In theory, an alliance between The Punisher, Juggernaut, Foggy Nelson, and a giant magical goat shouldn’t work — but it absolutely does. Spinning out of the pages of War of the Realms, Punisher Kill Krew capitalizes on the event’s cosmic debauchery in one of the weirdest and best ways possible. The miniseries sees Frank Castle attempting to get revenge for a group of children orphaned by the events of War of the Realms, which sends him on a truly unpredictable quest. Gerry Duggan’s writing perfectly balances the bizarre and hilarious circumstances of the series, while Juan Ferreyra’s gorgeous art further proves how underrated he is in the world of comics. Regardless of whether or not you kept up with all of War of the Realms, Punisher Kill Krew is an accessible and delightful story, which quickly gets to the heart of Frank Castle’s violent, earnest characterization. — Jenna Anderson
Writing and art by Jeremy Jusay
Published by Gallery 13
The Strange Ones began as a slice-of-life story serialized in Jeremy Jusay’s alt-comics zine in the 1990s. Now, years later, Jusay’s returned to finish the story of two misfits living in New York City and collect it in a single volume. The tale of Angeline and Franck will speak to anyone who has ever felt alone until they found that one friend who got them in a way no one else ever did. Jusay weaves themes of friendship and coming-of-age into an evocative period-piece tapestry. He knows how to make the specific relateable. Even if you don’t relate to Angeline and Franck’s specific interests and quirks, you’ll relate to how they relate. Jusay’s black-and-white artwork is straightforward but ripe with emotion. The Strange Ones will leave you touched and imbued with the spirit of youthful yearning in a way that lingers long after you come to its end. -- Jamie Lovett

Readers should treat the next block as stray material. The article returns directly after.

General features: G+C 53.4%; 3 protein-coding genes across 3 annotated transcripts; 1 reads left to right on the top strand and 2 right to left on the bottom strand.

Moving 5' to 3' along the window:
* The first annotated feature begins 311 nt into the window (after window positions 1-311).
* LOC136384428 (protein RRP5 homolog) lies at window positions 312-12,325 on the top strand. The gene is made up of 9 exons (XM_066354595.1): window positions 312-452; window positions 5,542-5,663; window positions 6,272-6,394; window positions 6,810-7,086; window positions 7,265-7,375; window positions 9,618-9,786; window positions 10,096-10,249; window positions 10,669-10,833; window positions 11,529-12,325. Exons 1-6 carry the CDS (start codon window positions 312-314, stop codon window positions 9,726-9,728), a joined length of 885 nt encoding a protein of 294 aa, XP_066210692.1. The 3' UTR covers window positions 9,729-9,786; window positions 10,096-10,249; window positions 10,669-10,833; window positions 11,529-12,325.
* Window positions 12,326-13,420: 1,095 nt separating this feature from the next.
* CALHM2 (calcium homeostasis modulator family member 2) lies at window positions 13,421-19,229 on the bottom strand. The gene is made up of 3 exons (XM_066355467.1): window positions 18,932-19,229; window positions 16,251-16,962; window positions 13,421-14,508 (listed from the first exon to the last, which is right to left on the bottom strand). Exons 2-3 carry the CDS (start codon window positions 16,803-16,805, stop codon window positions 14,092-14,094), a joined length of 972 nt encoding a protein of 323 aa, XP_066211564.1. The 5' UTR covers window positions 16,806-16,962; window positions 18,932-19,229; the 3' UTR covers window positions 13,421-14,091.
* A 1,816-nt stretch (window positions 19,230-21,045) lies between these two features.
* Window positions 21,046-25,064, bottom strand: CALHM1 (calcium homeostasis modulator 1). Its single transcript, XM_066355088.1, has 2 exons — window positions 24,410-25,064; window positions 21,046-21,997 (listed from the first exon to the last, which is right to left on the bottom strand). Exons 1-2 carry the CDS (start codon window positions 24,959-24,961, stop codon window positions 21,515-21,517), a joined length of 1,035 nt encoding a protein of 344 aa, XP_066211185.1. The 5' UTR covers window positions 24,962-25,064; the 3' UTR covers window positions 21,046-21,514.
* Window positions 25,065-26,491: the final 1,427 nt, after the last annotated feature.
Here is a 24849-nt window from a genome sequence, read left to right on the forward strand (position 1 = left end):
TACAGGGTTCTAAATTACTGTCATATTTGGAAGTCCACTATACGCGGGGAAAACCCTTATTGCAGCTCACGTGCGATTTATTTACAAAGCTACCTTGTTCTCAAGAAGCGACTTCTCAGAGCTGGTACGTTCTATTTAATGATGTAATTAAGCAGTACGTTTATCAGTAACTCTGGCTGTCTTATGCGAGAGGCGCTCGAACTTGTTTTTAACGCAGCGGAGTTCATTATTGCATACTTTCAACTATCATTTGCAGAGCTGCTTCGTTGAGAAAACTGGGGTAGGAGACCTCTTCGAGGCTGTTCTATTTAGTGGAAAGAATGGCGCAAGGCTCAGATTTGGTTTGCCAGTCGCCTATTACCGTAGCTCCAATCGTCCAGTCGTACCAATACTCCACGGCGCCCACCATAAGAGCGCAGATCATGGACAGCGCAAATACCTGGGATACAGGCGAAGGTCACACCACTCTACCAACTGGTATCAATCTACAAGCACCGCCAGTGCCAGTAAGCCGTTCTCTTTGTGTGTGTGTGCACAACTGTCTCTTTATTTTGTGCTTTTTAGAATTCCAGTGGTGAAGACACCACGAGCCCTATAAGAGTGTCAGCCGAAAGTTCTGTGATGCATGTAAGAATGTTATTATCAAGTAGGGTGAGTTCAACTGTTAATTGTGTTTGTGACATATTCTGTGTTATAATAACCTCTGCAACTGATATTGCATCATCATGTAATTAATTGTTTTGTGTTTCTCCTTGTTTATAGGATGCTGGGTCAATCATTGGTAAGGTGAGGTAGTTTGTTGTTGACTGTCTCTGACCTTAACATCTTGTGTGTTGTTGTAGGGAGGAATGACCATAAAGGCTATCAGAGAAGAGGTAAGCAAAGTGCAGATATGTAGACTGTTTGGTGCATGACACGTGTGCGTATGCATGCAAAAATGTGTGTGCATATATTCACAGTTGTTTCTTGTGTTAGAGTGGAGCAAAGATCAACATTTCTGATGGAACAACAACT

Written by Vita Ayala, Marguerite Bennett, Kami Garcia, Dean Hale, Jeff Loveness, Steve Orlando, Greg Rucka, Gail Simone, Mariko Tamaki
Art by Elena Casagrande, Colleen Doran, Jesus Merino, Gabriel Picolo
Published by DC Comics
If you're a Wonder Woman fan, you have to check out Wonder Woman #750. The extra-large issue not only "resets" the issue numbers in the legacy format, but is also packed with stories from some of the best comics writers out there, including Gail Simone, Mariko Tamaki, Greg Rucka, and more. With stories from Diana's past as well as a story that closes out Wonder Woman's "Year of the Villian" story, the issue is a celebration of all things Wondy and you won't want to miss it. -- Nicole Drum
This is an excellent week to pick up some classic, humor-laden superhero series. X-Statix remains both an outlier and stone-cold classic of Marvel’s X-Men line. It’s unlike anything else related to mutants published before or after—a satirical take on modern celebrity lampooning trends of reality TV and lifestyle branding that were only emerging at the time. Looking back on it today those critiques seem more prescient than ever and, just as importantly, the jokes and stories hold up very well against the test of time. Allred’s character designs are exceptional and he provides a robust inner life for some incredibly shallow individuals. X-Statix is one of the best X-books to ever emerge and this is the perfect way to discover or re-discover those stories. Excelsior! -- Chase Magnett